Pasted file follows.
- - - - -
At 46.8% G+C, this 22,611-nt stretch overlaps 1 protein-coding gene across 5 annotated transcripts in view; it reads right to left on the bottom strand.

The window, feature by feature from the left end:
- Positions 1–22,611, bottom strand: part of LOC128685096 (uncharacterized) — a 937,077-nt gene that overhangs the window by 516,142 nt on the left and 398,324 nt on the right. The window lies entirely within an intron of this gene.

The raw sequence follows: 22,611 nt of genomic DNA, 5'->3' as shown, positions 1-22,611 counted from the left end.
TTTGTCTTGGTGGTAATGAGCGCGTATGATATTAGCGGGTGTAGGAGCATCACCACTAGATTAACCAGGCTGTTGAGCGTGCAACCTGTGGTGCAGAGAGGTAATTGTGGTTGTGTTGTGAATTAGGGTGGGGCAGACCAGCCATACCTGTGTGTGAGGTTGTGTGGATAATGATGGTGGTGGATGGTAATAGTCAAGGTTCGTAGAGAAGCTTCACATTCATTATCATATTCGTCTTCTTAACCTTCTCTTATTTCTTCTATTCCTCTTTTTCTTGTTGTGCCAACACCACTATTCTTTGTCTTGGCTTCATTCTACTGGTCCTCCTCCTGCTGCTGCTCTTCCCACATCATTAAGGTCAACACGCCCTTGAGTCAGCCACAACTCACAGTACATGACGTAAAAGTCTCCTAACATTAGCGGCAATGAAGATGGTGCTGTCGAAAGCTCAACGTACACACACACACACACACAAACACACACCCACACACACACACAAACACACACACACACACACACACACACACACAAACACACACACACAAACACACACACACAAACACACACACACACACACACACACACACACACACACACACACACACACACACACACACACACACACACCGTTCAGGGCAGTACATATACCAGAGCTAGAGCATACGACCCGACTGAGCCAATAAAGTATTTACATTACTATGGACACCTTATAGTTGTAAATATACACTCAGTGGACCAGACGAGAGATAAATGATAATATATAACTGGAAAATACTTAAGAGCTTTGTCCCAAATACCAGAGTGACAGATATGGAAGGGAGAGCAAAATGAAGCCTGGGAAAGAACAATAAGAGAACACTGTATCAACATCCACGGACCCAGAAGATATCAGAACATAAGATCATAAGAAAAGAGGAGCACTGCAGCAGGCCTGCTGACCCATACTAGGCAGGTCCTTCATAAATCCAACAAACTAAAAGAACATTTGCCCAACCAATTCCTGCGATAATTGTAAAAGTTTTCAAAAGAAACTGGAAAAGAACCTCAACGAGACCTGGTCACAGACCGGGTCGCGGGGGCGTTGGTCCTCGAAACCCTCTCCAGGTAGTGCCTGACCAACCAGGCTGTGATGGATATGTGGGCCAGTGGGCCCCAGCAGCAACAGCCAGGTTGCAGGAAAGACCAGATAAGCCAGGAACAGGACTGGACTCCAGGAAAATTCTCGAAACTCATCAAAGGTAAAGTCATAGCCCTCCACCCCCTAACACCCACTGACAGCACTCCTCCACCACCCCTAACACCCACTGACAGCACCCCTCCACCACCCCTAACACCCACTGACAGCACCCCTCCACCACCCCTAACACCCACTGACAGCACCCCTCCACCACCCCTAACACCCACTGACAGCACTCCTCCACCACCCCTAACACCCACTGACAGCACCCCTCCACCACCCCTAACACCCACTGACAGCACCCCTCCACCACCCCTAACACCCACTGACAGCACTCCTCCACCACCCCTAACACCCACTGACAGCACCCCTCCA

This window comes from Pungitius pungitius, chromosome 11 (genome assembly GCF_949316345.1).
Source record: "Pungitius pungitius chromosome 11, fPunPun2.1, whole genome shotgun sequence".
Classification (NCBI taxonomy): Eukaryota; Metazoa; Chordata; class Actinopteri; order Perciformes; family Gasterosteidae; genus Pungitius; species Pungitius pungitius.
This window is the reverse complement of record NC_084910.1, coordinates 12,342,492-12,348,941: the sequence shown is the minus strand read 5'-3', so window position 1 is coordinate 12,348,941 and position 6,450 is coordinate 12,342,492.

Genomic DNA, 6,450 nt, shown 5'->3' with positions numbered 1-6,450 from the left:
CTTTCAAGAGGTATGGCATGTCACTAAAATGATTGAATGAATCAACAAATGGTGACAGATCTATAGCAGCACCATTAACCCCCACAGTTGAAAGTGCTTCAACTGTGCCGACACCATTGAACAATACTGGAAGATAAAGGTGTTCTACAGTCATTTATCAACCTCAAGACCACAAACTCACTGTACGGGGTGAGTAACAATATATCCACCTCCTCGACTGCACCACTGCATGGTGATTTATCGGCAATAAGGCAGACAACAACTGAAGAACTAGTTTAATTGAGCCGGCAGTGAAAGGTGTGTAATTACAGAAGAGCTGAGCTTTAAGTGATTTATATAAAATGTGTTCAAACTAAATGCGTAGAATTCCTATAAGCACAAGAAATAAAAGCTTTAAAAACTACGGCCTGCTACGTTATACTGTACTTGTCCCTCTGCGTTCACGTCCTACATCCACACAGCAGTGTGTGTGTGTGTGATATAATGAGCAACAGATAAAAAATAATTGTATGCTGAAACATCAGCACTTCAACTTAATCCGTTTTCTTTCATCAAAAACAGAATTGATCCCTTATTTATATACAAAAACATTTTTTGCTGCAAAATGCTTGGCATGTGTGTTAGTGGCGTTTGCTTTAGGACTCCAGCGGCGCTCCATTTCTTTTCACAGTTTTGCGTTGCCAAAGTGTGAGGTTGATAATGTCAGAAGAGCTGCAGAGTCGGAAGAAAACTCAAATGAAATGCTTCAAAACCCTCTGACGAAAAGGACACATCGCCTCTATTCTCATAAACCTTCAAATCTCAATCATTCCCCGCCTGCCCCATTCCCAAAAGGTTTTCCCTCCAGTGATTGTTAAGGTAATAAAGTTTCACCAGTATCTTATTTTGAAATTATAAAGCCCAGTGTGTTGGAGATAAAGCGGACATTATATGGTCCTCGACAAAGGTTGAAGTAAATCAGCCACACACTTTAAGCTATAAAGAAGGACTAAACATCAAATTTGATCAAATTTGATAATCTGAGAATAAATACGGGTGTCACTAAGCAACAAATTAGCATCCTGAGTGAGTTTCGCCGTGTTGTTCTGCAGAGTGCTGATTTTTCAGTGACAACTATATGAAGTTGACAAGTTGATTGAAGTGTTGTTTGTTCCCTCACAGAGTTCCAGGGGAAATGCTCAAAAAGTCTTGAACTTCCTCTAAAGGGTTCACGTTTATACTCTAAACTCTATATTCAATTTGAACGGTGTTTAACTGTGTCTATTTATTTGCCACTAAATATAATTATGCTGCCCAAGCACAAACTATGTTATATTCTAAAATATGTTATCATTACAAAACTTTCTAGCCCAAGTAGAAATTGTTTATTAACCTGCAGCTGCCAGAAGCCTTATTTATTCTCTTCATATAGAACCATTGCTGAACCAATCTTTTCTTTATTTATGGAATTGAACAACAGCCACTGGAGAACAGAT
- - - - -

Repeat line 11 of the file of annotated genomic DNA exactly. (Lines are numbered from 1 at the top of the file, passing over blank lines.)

CTTTCAAGAGGTATGGCATGTCACTAAAATGATTGAATGAATCAACAAATGGTGACAGATCTATAGCAGCACCATTAACCCCCACAGTTGAAAGTGCTTCAACTGTGCCGACACCATTGAACAATACTGGAAGATAAAGGTGTTCTACAGTCATTTATCAACCTCAAGACCACAAACTCACTGTACGGGGTGAGTAACAATATATCCACCTCCTCGACTGCACCACTGCATGGTGATTTATCGGCAATAAGGCAGACAACAACTGAAGAACTAGTTTAATTGAGCCGGCAGTGAAAGGTGTGTAATTACAGAAGAGCTGAGCTTTAAGTGATTTATATAAAATGTGTTCAAACTAAATGCGTAGAATTCCTATAAGCACAAGAAATAAAAGCTTTAAAAACTACGGCCTGCTACGTTATACTGTACTTGTCCCTCTGCGTTCACGTCCTACATCCACACAGCAGTGTGTGTGTGTGTGATATAATGAGCAACAGATAAAAAATAATTGTATGCTGAAACATCAGCACTTCAACTTAATCCGTTTTCTTTCATCAAAAACAGAATTGATCCCTTATTTATATACAAAAACATTTTTTGCTGCAAAATGCTTGGCATGTGTGTTAGTGGCGTTTGCTTTAGGACTCCAGCGGCGCTCCATTTCTTTTCACAGTTTTGCGTTGCCAAAGTGTGAGGTTGATAATGTCAGAAGAGCTGCAGAGTCGGAAGAAAACTCAAATGAAATGCTTCAAAACCCTCTGACGAAAAGGACACATCGCCTCTATTCTCATAAACCTTCAAATCTCAATCATTCCCCGCCTGCCCCATTCCCAAAAGGTTTTCCCTCCAGTGATTGTTAAGGTAATAAAGTTTCACCAGTATCTTATTTTGAAATTATAAAGCCCAGTGTGTTGGAGATAAAGCGGACATTATATGGTCCTCGACAAAGGTTGAAGTAAATCAGCCACACACTTTAAGCTATAAAGAAGGACTAAACATCAAATTTGATCAAATTTGATAATCTGAGAATAAATACGGGTGTCACTAAGCAACAAATTAGCATCCTGAGTGAGTTTCGCCGTGTTGTTCTGCAGAGTGCTGATTTTTCAGTGACAACTATATGAAGTTGACAAGTTGATTGAAGTGTTGTTTGTTCCCTCACAGAGTTCCAGGGGAAATGCTCAAAAAGTCTTGAACTTCCTCTAAAGGGTTCACGTTTATACTCTAAACTCTATATTCAATTTGAACGGTGTTTAACTGTGTCTATTTATTTGCCACTAAATATAATTATGCTGCCCAAGCACAAACTATGTTATATTCTAAAATATGTTATCATTACAAAACTTTCTAGCCCAAGTAGAAATTGTTTATTAACCTGCAGCTGCCAGAAGCCTTATTTATTCTCTTCATATAGAACCATTGCTGAACCAATCTTTTCTTTATTTATGGAATTGAACAACAGCCACTGGAGAACAGAT